The Welsh Assembly announced £115m in funding for broadband in July, which it said is the biggest government investment in broadband in the UK.
Andrew Davies, eMinister in the Welsh Assembly government said: “There are big developments and big opportunities for broadband in wales. IT is key to our change programme. Its about hard outcomes and delivery.
‘For us broadband is a means to an end and not an end in its own right. We want to be a broadband content consumer and producer. We need both of these to happen to see real social and economic benefits.’
He said companies such as General Dynamics are investing in Wales largely because of the broadband infrastructure.
The Welsh Assembly plans to increase broadband availability by 30% above what the market can deliver. ‘That is 300,000 homes and 67,000 businesses that would have been left behind,’ said Davies. It will also provide fibre into key business parks.
Davies said by March 2003, 47% of schools will have broadband connections – 2Mbps for primary and 8Mbps for secondary. Two-thirds of Welsh GPs are online at 256kbps, he said and added: ‘Cardiff has one of the fastest take-ups of ADSL in the country.’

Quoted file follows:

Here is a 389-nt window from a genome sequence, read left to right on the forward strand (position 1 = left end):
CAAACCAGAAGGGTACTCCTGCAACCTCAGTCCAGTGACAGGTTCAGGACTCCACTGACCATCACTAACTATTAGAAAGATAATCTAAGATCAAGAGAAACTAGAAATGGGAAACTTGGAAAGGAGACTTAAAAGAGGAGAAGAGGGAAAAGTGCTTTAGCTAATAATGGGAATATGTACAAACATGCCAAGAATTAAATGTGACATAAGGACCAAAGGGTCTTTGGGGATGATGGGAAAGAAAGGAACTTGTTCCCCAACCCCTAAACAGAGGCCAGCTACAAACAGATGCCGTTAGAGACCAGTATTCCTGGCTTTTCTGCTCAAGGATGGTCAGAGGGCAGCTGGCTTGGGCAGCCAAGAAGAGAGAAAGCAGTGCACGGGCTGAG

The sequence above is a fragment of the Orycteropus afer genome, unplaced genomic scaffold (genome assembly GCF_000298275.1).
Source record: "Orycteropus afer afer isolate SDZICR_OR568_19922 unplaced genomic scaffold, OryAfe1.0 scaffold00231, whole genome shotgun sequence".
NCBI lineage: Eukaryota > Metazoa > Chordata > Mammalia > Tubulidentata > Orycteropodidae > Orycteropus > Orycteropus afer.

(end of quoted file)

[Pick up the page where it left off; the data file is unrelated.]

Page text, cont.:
The Broadband in Wales campaign has been working on raising awareness with a series of roadshows. It is offering a subsidy of £1,500 to businesses that cannot get ADSL and have to use satellite instead, which brings the cost of satellite down to around the same as broadband.
Although the scheme was only launched seven weeks ago, 60 companies have already taken advantage, with 600 information packs sent out.
Keith Todd, chairman of the Broadband Stakeholder Group said: ‘Devolved government plays a central role. This is a market lead revolution, but leadership in the local regions will ensure there is widespread coverage by 2005.’
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